ron, Jul-20 2008

Fear is where horror goes to die

I noticed that the PS3 version of Fear had dropped to an acceptable price point, and took the plunge. Ratings weren't so hot, but with Nolf and Nolf 2, also from Monolith, being two of my favourite fpses, I was fully expecting yet another experience irrationally decried while actually fully competent. Especially since exactly that had just happened to me with Timeshift, a game that reviewers just didn't want to like apparently – a game that does many familiar things, of course, but does them all with excellence, if I may say so without elaboration. That's a story for another day. Fear it shall be for now.

Supposedly a scary fps, the most obvious shortcoming of Fear is that it simply isn't and can't be scary, by design. It resembles scary games, because it incorporates their most obvious elements, a pattern that is seen frequently in failed attempts at art. Visions of death, decay, blood, fire, disintegration, loss of control, voices speaking obscurities, and that little girl character at the center of it, those sure-fire horror ingredients are all there and clearly supposed to make the player uneasy. So why doesn't it work?
The repetition of these small hallucinations that are shuffled into the regular gameplay would already blunt their effect, but then there is something else about their integration that already makes them feel harmless, even relaxing, to begin with: they can never hurt you.
When Doom 3 throws yet another closet-imp at you from a convenient spawn point right behind you, you might at that moment roll your eyes, but the scare is not the fight itself. The scare is the tension that is built up before that happens, and that only works because monsters are a threat. You want to be ready for the next ambush, and you start playing more slowly and more carefully. Threat is the core of a scary interactive experience. "Unsettling" ambient sounds and demonic symbolism are just the coat of paint it likes to hide behind.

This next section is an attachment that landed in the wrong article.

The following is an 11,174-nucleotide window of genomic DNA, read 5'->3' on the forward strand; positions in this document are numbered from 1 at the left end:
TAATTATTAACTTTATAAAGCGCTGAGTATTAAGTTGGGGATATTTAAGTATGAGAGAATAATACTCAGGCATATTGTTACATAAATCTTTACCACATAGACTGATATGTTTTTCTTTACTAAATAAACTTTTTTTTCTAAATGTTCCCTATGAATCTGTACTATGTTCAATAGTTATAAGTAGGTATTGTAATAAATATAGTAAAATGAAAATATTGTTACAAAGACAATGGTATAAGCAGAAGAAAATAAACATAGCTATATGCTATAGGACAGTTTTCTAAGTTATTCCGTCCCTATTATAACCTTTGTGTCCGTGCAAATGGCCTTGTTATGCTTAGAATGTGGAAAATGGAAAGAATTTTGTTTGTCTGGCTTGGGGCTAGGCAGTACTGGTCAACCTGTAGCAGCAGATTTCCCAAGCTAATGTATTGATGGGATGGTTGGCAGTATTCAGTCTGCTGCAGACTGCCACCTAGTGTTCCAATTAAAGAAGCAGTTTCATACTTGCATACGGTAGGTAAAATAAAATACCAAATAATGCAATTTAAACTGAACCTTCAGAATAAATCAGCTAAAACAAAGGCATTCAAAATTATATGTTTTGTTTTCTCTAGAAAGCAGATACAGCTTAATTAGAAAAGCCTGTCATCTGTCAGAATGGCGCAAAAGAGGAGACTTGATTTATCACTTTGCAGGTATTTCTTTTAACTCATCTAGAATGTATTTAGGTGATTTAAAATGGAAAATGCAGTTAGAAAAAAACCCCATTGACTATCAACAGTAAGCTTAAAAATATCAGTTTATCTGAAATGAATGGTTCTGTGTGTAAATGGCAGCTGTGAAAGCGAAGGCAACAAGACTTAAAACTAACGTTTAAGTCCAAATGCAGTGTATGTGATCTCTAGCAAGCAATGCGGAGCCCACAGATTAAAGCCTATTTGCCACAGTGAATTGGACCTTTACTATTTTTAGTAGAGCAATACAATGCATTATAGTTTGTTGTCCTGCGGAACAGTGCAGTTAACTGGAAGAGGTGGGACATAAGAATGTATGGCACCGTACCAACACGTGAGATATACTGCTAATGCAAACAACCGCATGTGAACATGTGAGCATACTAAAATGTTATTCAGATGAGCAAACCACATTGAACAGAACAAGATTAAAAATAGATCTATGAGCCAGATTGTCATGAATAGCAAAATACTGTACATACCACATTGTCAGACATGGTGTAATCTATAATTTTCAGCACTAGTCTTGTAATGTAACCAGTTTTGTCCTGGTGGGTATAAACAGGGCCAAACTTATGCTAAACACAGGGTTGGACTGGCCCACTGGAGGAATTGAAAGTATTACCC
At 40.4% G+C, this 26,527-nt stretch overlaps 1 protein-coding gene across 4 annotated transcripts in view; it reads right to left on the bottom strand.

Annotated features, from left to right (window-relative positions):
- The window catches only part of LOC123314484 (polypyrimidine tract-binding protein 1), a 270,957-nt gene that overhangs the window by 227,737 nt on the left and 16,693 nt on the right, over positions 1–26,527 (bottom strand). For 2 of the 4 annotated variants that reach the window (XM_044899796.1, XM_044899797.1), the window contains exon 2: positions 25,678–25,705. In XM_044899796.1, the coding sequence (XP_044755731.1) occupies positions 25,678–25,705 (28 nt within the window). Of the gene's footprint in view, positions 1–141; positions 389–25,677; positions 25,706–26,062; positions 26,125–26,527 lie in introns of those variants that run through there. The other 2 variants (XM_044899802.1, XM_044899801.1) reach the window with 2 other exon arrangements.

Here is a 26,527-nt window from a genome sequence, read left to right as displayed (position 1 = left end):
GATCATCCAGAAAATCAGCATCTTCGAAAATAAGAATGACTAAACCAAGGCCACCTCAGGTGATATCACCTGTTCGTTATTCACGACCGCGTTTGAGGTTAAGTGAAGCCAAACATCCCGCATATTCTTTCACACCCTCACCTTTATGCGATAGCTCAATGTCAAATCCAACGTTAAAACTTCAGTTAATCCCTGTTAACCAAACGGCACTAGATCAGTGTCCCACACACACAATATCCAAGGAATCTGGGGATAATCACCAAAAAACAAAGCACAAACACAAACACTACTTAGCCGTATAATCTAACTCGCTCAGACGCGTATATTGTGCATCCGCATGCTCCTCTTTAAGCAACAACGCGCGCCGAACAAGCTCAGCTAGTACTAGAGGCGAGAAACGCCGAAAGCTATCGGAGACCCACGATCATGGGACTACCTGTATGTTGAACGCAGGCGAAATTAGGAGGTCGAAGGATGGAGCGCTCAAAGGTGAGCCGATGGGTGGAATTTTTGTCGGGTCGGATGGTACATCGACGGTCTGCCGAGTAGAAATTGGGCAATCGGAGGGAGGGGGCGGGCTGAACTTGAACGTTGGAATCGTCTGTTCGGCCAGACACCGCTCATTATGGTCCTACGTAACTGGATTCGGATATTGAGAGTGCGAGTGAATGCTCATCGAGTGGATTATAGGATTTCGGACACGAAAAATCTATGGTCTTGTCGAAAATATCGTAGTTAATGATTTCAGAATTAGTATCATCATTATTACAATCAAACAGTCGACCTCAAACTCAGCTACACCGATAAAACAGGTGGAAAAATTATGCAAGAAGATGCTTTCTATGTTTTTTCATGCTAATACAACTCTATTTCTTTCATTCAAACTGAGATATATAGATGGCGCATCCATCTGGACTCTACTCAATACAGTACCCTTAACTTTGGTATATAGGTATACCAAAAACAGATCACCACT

Oh, hi again Alma. When I heard that noise, at first I thought there was something that would require my attention. Never mind then.

Fear tries very hard with the paint and sadly lacks the essence, rendering all that effort meaningless. What happens is that your basic awareness is by default somewhere above polar temperature, because the regular enemies you face are decently challenging, but the instant you identify your current situation as a staged "scare" moment, it drops to zero Kelvin immediately. You just know you're safe. The game teaches you very early on that you may proceed with a spiritually holstered weapon. "Ooohhh, it's just that guy again who disintegrates into ash flakes. Phew. Okay, back to exploring." When you fight actual enemies, and don't quite know how many are still nearby, there might be tension. Actually, this is another missed opportunity, as the enemies' frequent radio chatter will diligently pre-announce every single encounter you will have, but while fighting, there might be those few seconds of pause and mystery, with a little luck. In the scenes that were designed specifically for the purpose of making you tense though, you feel calm and safe.

This inconceivable fumbling of its entire horror facet is Fear's critical flaw. But who would have thought, there's so much more. The audio in (at least this version of) the game is so flawed, I don't even know where to start. How about grenade explosions that are the same volume as footsteps? One voice actor for all enemies in the first half of the game? Not so awesome.
I'm an old fart. Maybe I have seen something as bad, but I surely haven't seen a worse implementation of ladders in any fps, ever. I like how Timeshift does it: you just walk up to the ladder and you're on it and can immediately start moving up or down. In Fear on the other hand you have to catch a piece of the handrail in the center of your crosshairs, then hold the action button, before the game will let you ascend. Descending ladders is a whole new challenge, and you'll probably want to just jump off and take the damage from the fall instead of bothering with such nonsense.